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(This story originally appeared in IFR, a Thomson Reuters publication)
By Danielle Robinson and Helene Durand
LONDON, Aug 19 (IFR) - European banks are expected to flock to the Yankee bond market with Additional Tier 1 and Tier 2 issuance in the autumn, lured by attractive funding costs.
A sharp rally in dollar-denominated European Tier 2 securities last week made it possible for certain European banks to reap at least 50bp of savings if they go to the US market rather than euros, including the cost of swapping back to their home currency.
Bankers differ on how much savings are to be had by issuing AT1s in dollars. But most agree that the Yankee market will be the place for Europe's financials if they want a combination of large deal size, strong demand and better pricing for capital.
"The dollar market is more competitive right now and the basis swap has moved in favour of European borrowers issuing in dollars and swapping back to euros, so we could see financials look to take advantage of this," said Alexandra MacMahon, head of FIG DCM for EMEA at Citigroup.
The biggest savings, according to US FIG bankers, is in the Yankee Tier 2 space, where names such as Commerzbank and Intesa Sanpaolo saw spreads contract by as much as 8bp a day.
"Yankee Tier 2 spreads have been ripping tighter, especially in the last few days," said a senior FIG banker at one of the biggest US bank bond houses in New York.
"While senior and sub US bank debt isn't moving much tighter, some Yankee bank sub debt has tightened 4bp-8bp on a daily basis and some names are about 20bp tighter over the past few trading days," he added.
Commerzbank's 8.125% September 2023 subordinated bonds were trading at 305bp last Thursday, 35bp tighter than their 340bp level the previous Friday and compared with tights of 255bp in June.
While Tier 2 spreads might be off their tights, the all-in yield has benefited from a strong rate rally since then, with 10-year Treasury yields at 2.30% on Friday, down from around 2.60% at the end of June.
Even callable securities appear to be doing well in the US market, according to the FIG banker in New York.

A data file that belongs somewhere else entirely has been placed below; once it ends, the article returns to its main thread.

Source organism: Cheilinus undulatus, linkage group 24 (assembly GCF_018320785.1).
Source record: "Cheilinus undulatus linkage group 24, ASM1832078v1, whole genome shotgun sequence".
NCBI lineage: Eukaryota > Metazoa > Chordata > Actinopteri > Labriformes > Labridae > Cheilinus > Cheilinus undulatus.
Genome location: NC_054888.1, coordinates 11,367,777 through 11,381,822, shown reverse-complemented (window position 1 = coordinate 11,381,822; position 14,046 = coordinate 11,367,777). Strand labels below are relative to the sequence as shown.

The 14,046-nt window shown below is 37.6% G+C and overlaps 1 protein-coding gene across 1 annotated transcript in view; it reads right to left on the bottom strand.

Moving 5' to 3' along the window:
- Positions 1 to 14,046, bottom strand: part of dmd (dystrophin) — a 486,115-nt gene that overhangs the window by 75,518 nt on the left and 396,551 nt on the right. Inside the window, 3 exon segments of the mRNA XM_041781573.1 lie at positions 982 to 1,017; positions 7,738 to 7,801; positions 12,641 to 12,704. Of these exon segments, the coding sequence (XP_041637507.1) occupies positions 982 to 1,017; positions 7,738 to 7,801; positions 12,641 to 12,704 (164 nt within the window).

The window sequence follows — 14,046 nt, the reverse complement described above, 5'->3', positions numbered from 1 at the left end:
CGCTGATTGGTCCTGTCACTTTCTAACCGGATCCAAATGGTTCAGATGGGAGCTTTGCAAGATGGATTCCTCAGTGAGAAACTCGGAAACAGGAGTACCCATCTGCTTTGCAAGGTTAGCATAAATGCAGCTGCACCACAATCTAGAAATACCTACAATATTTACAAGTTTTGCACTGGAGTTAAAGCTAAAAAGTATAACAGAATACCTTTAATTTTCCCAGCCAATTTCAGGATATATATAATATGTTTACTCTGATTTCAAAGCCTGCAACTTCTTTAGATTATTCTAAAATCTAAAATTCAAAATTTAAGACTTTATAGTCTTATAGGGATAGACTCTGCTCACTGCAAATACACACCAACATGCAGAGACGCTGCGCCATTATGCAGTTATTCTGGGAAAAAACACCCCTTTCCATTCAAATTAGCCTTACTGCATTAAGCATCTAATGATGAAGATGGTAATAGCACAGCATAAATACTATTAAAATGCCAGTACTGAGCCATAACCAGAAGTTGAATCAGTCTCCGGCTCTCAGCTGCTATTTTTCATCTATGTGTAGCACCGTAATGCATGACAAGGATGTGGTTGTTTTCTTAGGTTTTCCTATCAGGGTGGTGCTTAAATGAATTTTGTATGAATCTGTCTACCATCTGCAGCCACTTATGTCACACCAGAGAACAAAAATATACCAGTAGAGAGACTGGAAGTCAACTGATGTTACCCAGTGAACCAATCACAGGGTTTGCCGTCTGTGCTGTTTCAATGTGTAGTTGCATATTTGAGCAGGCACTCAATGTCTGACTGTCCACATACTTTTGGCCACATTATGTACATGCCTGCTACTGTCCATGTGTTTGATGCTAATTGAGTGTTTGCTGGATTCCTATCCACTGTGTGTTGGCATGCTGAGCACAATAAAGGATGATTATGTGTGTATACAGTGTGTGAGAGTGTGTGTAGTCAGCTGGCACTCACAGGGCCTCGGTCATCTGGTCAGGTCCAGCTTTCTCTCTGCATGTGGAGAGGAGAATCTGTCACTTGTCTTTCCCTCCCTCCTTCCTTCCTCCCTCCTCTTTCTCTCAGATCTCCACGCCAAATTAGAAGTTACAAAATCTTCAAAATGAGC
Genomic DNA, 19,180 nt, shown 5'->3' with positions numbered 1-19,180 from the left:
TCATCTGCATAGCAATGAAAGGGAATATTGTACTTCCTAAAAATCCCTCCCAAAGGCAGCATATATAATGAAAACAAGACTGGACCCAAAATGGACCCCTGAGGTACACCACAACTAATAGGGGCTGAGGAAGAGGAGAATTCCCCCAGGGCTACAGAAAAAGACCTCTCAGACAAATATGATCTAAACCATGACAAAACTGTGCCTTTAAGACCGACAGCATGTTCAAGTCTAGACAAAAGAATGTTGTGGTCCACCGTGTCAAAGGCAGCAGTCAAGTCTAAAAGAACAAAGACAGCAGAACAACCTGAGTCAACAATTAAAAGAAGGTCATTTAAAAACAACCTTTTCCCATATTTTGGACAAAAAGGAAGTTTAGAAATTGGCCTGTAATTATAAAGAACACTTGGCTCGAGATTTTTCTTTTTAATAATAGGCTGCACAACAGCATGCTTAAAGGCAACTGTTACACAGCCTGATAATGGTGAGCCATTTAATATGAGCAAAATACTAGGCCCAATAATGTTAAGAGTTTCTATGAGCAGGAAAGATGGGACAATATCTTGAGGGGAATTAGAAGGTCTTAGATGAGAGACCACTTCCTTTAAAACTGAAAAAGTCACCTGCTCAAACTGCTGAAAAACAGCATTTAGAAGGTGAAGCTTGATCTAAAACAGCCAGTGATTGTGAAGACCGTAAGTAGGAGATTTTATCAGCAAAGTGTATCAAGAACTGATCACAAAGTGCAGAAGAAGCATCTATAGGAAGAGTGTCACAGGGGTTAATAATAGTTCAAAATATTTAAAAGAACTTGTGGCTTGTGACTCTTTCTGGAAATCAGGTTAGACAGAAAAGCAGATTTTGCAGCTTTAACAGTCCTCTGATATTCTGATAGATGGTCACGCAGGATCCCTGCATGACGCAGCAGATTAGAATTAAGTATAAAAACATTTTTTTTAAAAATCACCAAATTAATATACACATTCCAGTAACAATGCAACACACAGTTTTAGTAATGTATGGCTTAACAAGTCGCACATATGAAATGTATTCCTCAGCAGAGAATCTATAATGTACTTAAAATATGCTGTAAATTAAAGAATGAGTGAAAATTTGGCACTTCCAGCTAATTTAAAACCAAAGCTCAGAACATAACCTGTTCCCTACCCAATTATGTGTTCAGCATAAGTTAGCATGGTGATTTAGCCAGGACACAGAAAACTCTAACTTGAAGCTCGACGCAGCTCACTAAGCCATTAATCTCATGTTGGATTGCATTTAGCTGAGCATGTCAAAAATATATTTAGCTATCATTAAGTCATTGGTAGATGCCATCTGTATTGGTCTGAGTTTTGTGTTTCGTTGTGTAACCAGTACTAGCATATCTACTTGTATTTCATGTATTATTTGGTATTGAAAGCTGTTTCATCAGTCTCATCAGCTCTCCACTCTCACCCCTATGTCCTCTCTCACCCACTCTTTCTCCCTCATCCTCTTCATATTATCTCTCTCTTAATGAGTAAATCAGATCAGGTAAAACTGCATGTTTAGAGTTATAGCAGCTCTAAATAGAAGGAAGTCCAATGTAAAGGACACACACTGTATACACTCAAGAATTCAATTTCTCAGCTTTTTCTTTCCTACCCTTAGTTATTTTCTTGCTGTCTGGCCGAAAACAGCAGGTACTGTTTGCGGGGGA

"Yankee Tier 2 spreads have been ripping tighter, especially in the last few days. There's not a huge depth of demand for callables in our market but, even so, we are seeing 10NC5 levels [on Yankee European bank capital] that are at least a good 40bp through on a swapped-back-to-euro basis, so [the saving in the US dollar market] is meaningful in Tier 2."
European banks issuing Tier 2 are likely to be swamped with demand from US investors because the instruments will appeal to the traditional fixed income investor that does not take on the AT1 or US preferred product.
Additional Tier 1 bonds also rebounded last week in both the euro and US markets, although opinions on how much savings in spread terms were available in dollars were mixed.
Some European FIG bankers thought the Additional Tier 1 savings were as much as 75bp for certain European banks to issue in dollars and swap back to euros, while the US FIG banker thought dollar new issue spreads on a swapped basis were probably only marginally better.
Even so, the Yankee market's trump card is the tiny amount of AT1 paper available, compared with the euro market.
"In the European market there is ample opportunity to buy euro-denominated bank paper, whereas the opportunity to buy AT1s in the [144A or SEC-registered] dollar market is much more limited," said a head of FIG syndicate at an investment bank in New York.
The European investor base is also still smarting from Banco Espirito Santo's collapse and the decision to abandon its Tier 2 bondholders.
"The US market has held up better over the summer because a lot of the headlines that we have had have been Europe-centric," said a head of European syndicate at a UK bank in London.
Pricing leverage, however, is expected to sit in US investors' hands rather than with European banks when it comes to Yankee AT1s.
Although the lack of Additional Tier 1 issuance in the Yankee market will work to some extent in the borrowers' favour, US investors are aware of the mountain of capital the European banks need, at an estimated 25bn-equivalent of Tier 2 and Tier 1 issuance between now and the end of this year.
"The European banks have a lot of wood to chop here," said a head of trading at a global asset management firm. "At the beginning of the year, we estimated that they had about the equivalent 250bn of capital to raise in a three-year period, and our feeling is that supply will come faster than everyone thinks."
Supply could also end up being squeezed into just a few months, given that many banks are likely to wait until the ECB's Asset Quality Review is completed in mid-October.
When it comes to debating new issue concessions, US investors might also argue that dollar-denominated AT1s are highly correlated to junk bonds and equities, and suffered considerably as a result of the recent sell-off in the high-yield market.
"The US bank preferreds have performed much better through the past bout of volatility in high-yield," said the buyside trader. "It feels like the US bank prefs are more correlated to rates, and European AT1s are more susceptible to flows." (Reporting by Danielle Robinson, Helene Durand, Editing by Philip Wright)